There is a proverb from western Uganda that goes “Obu entaama yaangye ebuzire, nibwo embwa yaawe eneire ebyoya?” translated to mean “how could it be that the very time my sheep got lost, your dog excreted fur?”
This week, an internal Bank of Uganda memo from the Ag. Director of Currency Dr. Bazinzi Natamba to all Currency Centre Managers was leaked in the media. In the memo, Dr Natamba is giving tighter measures on currency management and access to counting/machine rooms at the various currency branches.
The measures come in the wake of discovery of a deliberately crafted scheme, where during cash counting hours, note examiners would contrary to written protocol let into the rooms, cleaners and office messengers, who on their way out would be used to carry out used and sometimes new currency in waste baskets, polythene bags and tea flasks.
The stolen money would then be recorded as defaced, and sent for destruction and replaced with an equal amount of new currency.
Out of the counting rooms, in a choreographed scam, the security teams manning the CCTV cameras, would either look away as all this happened, or for some reason not be in the monitoring room for a few minutes, so as to facilitate the delicate operation.
Just the other week, a media house aligned to BoU broke the story, and CEO East Africa Magazine independently verified the story with an insider BoU source that several staff at the Mbale Currency Centre had been arrested and many subsequently suspended after an investigation netted several BoU officials stealing cold hard currency on CCTV.
“All staff, from the sweeper to the branch manager have been shown the exit,” reported Chimpreports, quoting an unnamed source at the bank.
This wouldn’t be the first time the Currency Management Directorate and especially the Mbale currency centre were appearing in the news for serious irregularities in currency management.
It shall be recalled that Charles Malinga Akol, the director of currency at Bank of Uganda and Francis Kakeeto, the assistant currency director Bank of Uganda (BoU), ironically at the Mbale branch were implicated in the now infamous Currency Plane saga in which 5 crates of unauthorised cargo found their way on what was supposed to be an exclusive top security currency flight. Malinga is accused of failing to supervise the consignment of new currency from France and instead delegated his juniors.
When that story initially was broken by among others CEO East Africa Magazine, the whistle blower told this media house that an extra UGX90 billions of unauthorised new notes was on the plane. Several and conflicting statements over the saga and the actions being taken were offered but up to today, there is still a cloud of ambiguity on what exactly was on that cargo plane.
Following the reported hard cold currency theft at the Mbale currency centre and the fact that the Mbale currency centre boss is one of those people in the coolers, there appears once coincidence too many leading us to revisit the whole scandal to see if these two cases are connected.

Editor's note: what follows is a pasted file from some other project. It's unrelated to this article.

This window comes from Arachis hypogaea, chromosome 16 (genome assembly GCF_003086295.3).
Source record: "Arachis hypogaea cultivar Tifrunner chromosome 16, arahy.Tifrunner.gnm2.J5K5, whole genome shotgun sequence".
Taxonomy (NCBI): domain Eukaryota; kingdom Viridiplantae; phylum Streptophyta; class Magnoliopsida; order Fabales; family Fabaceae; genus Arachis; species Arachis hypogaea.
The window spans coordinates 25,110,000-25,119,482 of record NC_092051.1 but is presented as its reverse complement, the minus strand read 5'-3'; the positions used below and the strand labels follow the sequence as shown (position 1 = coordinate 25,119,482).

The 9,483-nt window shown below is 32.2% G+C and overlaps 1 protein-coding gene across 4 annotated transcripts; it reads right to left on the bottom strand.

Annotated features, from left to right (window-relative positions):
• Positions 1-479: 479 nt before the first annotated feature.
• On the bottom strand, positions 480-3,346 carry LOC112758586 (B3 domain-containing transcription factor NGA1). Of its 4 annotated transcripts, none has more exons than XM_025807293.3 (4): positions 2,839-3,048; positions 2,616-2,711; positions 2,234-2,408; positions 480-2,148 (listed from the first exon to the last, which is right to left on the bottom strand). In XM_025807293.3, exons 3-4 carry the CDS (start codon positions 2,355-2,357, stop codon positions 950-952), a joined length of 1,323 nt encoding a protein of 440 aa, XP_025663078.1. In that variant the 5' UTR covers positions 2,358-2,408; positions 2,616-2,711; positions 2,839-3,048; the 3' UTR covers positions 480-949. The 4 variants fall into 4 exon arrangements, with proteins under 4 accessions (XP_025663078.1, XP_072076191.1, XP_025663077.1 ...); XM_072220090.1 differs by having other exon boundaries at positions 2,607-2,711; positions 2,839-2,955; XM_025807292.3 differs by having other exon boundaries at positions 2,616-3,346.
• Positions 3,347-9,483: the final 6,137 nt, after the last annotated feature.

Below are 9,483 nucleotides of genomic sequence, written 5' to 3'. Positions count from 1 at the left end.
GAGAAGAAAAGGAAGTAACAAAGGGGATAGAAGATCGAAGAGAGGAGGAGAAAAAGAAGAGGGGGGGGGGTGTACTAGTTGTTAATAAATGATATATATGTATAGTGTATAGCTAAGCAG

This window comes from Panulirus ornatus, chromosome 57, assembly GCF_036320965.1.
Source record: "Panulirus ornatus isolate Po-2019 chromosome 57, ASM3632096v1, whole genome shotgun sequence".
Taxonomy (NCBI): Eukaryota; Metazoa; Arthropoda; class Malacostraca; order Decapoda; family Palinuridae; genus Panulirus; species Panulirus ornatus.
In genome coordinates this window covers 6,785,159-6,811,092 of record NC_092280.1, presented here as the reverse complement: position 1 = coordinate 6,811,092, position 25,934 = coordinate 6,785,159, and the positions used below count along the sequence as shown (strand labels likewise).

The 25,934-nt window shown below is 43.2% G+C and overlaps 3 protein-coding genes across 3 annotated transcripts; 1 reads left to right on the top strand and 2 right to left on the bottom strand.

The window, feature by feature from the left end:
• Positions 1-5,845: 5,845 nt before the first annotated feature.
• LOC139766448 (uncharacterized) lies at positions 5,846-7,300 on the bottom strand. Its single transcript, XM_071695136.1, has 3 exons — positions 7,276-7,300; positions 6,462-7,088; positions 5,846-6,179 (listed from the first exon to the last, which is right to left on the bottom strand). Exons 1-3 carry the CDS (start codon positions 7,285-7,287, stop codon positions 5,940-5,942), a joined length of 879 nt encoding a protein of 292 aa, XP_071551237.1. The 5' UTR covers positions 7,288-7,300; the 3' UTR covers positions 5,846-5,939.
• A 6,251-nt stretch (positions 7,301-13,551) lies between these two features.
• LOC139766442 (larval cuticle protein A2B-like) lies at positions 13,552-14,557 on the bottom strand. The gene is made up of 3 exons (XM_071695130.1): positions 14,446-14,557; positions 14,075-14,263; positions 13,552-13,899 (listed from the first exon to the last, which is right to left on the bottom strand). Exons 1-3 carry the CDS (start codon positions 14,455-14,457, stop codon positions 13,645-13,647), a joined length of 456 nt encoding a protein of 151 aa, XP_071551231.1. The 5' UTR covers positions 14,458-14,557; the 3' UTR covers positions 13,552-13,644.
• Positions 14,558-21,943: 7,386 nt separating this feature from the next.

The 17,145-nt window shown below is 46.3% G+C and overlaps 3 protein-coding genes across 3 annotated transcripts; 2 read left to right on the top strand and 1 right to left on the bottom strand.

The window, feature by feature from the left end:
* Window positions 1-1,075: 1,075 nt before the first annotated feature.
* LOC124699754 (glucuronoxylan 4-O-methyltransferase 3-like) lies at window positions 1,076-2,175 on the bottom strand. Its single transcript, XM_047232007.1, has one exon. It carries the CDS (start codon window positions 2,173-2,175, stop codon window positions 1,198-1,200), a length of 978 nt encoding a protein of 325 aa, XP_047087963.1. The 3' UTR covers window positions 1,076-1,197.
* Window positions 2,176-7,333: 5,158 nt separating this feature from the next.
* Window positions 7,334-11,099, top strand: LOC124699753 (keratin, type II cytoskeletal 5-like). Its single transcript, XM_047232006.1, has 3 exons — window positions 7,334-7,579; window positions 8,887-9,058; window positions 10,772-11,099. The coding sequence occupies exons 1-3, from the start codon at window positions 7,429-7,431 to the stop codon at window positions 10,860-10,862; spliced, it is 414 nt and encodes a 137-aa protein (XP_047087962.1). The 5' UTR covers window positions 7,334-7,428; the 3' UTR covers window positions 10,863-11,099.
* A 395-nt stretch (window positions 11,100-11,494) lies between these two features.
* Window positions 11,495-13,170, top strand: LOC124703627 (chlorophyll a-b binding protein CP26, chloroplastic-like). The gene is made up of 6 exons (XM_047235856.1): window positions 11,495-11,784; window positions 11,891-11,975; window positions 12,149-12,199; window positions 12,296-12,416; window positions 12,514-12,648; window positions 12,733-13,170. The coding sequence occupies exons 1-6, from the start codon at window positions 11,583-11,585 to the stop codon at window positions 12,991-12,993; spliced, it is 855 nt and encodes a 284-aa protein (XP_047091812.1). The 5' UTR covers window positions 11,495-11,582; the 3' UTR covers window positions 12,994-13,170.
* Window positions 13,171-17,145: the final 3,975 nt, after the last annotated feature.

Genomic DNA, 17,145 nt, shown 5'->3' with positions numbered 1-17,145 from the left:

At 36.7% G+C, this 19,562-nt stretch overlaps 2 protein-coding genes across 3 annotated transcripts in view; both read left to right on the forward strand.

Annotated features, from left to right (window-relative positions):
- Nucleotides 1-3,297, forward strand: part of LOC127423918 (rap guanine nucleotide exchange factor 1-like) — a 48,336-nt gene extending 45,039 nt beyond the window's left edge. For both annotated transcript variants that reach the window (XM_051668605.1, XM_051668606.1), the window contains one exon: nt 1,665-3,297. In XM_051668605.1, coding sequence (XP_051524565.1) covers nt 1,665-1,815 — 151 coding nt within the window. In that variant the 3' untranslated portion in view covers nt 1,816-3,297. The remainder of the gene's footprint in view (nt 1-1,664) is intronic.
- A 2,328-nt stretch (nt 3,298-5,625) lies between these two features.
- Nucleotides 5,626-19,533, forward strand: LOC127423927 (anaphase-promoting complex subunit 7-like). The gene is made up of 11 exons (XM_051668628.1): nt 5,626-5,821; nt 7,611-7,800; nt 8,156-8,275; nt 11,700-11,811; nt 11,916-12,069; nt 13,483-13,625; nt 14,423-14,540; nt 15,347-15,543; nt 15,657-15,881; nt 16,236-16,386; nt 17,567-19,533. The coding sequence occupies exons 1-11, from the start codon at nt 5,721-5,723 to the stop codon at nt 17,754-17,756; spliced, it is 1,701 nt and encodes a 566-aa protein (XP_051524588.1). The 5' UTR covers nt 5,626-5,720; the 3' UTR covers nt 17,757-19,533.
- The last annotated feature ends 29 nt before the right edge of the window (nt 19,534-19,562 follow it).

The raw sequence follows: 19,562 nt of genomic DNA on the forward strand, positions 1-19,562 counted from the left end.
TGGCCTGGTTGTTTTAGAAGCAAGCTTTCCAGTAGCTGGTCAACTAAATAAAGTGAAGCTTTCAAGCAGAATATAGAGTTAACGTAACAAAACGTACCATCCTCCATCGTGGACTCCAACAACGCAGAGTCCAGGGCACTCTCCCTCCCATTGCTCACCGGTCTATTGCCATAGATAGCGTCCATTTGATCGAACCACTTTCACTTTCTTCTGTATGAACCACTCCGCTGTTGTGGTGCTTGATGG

What if BoU officials were ordering for extra none official but genuine currency notes which would be received at BoU but then extracted out at the currency centres through the various dubious ways identified above?
Uganda Police Spokesperson Fred Enanga’s Statement- None official but genuine notes
In the wake of the scandal and the UGX90 billion story breaking Lt. Col. Edith Nakalema’s State House Anti-Corruption Unit (ACU) which made the first statement said they were pursuing a “special investigation on a matter pertaining to the Bank’s procurement and supply chain activities” while a statement by Bank of Uganda Governor, issued hours after Nakalema’s called it “an anomaly in the inventory of the expected consignment.”
But more importantly, Nakalema in her statement said that “a number of senior bank personnel, customs and Civil Aviation Authority personnel” were being questioned.”
Daily Monitor, a leading independent daily also reported that that a police raid on the home of six senior officials of Bank of Uganda had “recovered documents which suggest printing of unauthorised notes.”
In a media briefing, the Uganda Police spokesperson, Fred Enanga, confirmed that indeed police was pursuing clues on unauthorised printing of extra currency.
Enanga, told media that police was “proceeding with lines of questioning on how the banking process supported the printing of the bank notes, whether there was any wrong doing on the part of the bank or not.” The police spokesperson said that several statements had been taken from “directors, managers and employees, with knowledge on the whole documentation process” with a view to “knowing how the need for the printing of the notes arose, who initiated the request, whether there was approval from the board, the amounts involved, serial numbers of the notes that were printed and how the none official but genuine notes could have arose.”
Some of the BoU officials from whom statements have been taken, according to Enanga, included the director for banking, director legal and auditors. Also additional statements were taken from ENHAS, Uganda Revenue Authority (URA) customs officials and that “further arrangements to obtain statements from lawyers of UN and the business persons mentioned in the story” were ongoing.